Dear Tom and Ray:

Several weeks ago you got a letter from a woman whose Honda Accord was whistling. You suggested she have the doors and windows checked, as that was a frequent source of whistles. We have a 1987 Honda, and it too whistled. I mentioned it to my dealer when I was in for an oil change, and he said they knew about the problem and would fix it under warranty. They replaced the rubber molding around the windshield, and the whistling disappeared. Enjoy your column! - LauraTOM: Thanks for writing to correct us, Laura. We heard from you and about 50,000 other Honda owners who told us the same thing. The case of the whistling Honda has been solved . . . the windshield molding did it!

RAY: You've also given us the opportunity to remind people that the dealer is the place to go when you have a problem that's out of the ordinary. Most people try to avoid dealers because they think they're myxomycetous spheroids (scientific notation for "slime balls").

TOM: But when your problem is unusual, going to the dealer can actually save you time and money. Since dealers see the kind of car you drive day in and day out, they may know immediately what's wrong with it. That quick diagnosis could save you lots of money - assuming, of course, you get out of there before they have a chance to "diagnose" anything else!

Dear Tom and Ray:

I have a 1983 Camaro. The gas gauge indicator goes all the way to empty when the car is turned off. Then it goes all the way to full when the car is started. It never shows anything in between, no matter how much gas is in the tank. What's the problem? - John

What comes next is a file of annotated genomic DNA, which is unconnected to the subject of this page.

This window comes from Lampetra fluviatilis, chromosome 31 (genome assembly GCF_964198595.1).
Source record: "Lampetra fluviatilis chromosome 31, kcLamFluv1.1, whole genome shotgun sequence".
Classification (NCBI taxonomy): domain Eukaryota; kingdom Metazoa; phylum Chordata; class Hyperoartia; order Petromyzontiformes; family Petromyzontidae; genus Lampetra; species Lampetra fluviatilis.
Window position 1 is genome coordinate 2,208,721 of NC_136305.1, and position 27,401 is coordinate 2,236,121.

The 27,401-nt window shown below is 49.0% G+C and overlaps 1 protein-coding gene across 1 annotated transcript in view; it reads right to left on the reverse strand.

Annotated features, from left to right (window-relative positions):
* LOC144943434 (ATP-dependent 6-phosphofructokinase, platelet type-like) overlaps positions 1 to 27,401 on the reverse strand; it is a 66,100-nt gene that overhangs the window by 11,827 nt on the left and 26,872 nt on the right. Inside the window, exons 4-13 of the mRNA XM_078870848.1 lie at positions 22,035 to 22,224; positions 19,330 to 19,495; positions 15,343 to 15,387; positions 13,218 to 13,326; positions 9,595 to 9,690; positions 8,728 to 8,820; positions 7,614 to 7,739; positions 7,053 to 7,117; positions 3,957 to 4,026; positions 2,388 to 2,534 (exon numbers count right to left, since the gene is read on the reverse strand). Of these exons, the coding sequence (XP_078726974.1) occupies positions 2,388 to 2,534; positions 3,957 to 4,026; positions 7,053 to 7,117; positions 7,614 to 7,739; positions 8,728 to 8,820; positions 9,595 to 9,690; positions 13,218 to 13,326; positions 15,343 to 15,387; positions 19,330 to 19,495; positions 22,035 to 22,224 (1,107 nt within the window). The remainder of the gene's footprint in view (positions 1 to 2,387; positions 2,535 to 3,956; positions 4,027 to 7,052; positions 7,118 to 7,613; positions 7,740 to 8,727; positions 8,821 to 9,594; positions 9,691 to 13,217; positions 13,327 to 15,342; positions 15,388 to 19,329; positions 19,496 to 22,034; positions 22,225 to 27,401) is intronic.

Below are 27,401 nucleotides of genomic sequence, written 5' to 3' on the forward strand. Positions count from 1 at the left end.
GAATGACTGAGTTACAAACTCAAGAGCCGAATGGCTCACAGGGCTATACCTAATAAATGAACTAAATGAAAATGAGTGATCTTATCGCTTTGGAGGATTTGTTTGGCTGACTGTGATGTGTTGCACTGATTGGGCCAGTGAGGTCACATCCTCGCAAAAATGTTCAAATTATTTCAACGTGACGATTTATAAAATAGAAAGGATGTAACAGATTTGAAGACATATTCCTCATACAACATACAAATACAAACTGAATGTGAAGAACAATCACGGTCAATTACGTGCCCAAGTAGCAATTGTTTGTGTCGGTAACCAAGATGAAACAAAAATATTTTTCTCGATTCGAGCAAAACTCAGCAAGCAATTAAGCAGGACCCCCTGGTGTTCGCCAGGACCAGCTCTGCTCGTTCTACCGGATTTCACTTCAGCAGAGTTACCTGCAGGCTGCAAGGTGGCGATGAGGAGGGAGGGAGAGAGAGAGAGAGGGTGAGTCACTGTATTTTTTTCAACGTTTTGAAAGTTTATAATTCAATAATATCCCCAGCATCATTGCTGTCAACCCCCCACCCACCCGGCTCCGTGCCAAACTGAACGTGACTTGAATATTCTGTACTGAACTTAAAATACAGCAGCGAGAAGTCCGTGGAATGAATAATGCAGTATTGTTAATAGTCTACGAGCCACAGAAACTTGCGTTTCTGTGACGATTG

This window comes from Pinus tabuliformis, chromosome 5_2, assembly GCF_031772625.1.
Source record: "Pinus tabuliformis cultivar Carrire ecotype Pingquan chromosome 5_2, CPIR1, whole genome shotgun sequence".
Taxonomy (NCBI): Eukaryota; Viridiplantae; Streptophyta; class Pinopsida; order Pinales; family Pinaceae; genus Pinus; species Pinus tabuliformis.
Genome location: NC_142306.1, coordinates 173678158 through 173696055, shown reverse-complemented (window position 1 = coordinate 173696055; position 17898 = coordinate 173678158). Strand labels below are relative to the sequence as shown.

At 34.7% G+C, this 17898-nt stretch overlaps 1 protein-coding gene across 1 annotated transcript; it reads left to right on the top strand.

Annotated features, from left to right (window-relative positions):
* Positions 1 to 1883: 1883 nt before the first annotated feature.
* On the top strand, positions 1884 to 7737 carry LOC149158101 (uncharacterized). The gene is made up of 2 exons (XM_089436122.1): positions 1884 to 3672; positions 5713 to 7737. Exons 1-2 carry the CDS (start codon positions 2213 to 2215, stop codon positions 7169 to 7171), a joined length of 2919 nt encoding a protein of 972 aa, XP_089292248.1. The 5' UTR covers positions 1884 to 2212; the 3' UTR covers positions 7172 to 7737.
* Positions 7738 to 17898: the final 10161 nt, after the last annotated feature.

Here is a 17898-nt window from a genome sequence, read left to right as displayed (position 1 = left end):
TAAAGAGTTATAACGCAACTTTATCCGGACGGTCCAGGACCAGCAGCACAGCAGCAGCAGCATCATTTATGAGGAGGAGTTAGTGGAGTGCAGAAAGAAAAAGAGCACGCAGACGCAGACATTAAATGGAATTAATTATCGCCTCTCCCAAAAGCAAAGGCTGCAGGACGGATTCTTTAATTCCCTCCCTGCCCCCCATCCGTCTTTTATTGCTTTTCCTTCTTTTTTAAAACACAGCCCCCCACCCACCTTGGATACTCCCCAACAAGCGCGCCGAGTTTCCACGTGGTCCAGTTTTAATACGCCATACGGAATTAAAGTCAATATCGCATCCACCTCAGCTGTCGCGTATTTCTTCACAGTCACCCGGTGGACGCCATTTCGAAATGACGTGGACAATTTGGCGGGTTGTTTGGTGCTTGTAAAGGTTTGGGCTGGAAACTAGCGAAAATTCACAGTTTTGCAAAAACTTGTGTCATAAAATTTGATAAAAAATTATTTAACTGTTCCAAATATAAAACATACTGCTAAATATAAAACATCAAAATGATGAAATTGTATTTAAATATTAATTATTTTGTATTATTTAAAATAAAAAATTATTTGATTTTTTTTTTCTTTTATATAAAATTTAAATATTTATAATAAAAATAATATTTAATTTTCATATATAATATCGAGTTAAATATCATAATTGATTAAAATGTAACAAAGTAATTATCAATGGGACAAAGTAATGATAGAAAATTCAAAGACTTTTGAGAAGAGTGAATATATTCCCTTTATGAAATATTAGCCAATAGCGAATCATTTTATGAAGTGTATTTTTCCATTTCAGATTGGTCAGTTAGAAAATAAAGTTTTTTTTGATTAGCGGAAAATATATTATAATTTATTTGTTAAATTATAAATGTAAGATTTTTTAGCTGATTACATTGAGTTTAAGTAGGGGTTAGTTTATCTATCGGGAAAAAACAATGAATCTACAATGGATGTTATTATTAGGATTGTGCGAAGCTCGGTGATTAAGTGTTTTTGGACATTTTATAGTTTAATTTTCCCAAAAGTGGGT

RAY: Well, John, we have good news, and we have bad news. The good news is that your gas gauge is working perfectly when the car is turned off. With the key in the off position, it's supposed to read zero.

TOM: I guess you know the bad news. When the ignition is on, the gas gauge is supposed to tell you how much fuel is in the tank.

RAY: The fact that the needle stays at "full" means that the gauge on the dashboard is working properly. Your problem is somewhere between the gauge and the gas tank. It could be the wire that connects the two or the gas tank sending unit (the device in the tank that measures the fuel level and tells the needle where to point).

TOM: And there's more bad news, John. Considering the age of the car, my guess is that the problem is in the sending unit, rather than the wire. Replacing that is going to cost you $100 to $200.

RAY: If that's too much to spend, John, just try to remember to fill up the tank frequently. Then keep your fingers crossed and carry a copy of the "Click and Clack Guide to Cheap Inns and Motels" in the glove compartment for when you miscalculate.

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